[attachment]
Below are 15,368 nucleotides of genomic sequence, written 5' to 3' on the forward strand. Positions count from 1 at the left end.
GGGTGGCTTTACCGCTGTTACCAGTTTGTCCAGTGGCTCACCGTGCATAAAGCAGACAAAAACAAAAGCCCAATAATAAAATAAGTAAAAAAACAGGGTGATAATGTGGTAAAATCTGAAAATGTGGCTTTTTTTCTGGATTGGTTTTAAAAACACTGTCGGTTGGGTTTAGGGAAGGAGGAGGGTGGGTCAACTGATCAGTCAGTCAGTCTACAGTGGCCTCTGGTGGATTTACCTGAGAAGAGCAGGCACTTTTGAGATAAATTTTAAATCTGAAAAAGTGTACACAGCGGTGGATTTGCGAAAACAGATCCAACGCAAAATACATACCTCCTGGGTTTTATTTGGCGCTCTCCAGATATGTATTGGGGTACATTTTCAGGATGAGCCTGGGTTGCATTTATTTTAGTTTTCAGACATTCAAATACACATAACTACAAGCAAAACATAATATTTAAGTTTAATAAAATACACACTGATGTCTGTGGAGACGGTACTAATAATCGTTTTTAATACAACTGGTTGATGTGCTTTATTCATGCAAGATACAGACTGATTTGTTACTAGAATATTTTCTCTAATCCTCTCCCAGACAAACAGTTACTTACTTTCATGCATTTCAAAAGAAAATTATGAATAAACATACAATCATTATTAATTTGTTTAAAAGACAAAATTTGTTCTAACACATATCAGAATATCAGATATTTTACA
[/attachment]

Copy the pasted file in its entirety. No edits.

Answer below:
Below are 15,368 nucleotides of genomic sequence, written 5' to 3' on the forward strand. Positions count from 1 at the left end.
GGGTGGCTTTACCGCTGTTACCAGTTTGTCCAGTGGCTCACCGTGCATAAAGCAGACAAAAACAAAAGCCCAATAATAAAATAAGTAAAAAAACAGGGTGATAATGTGGTAAAATCTGAAAATGTGGCTTTTTTTCTGGATTGGTTTTAAAAACACTGTCGGTTGGGTTTAGGGAAGGAGGAGGGTGGGTCAACTGATCAGTCAGTCAGTCTACAGTGGCCTCTGGTGGATTTACCTGAGAAGAGCAGGCACTTTTGAGATAAATTTTAAATCTGAAAAAGTGTACACAGCGGTGGATTTGCGAAAACAGATCCAACGCAAAATACATACCTCCTGGGTTTTATTTGGCGCTCTCCAGATATGTATTGGGGTACATTTTCAGGATGAGCCTGGGTTGCATTTATTTTAGTTTTCAGACATTCAAATACACATAACTACAAGCAAAACATAATATTTAAGTTTAATAAAATACACACTGATGTCTGTGGAGACGGTACTAATAATCGTTTTTAATACAACTGGTTGATGTGCTTTATTCATGCAAGATACAGACTGATTTGTTACTAGAATATTTTCTCTAATCCTCTCCCAGACAAACAGTTACTTACTTTCATGCATTTCAAAAGAAAATTATGAATAAACATACAATCATTATTAATTTGTTTAAAAGACAAAATTTGTTCTAACACATATCAGAATATCAGATATTTTACA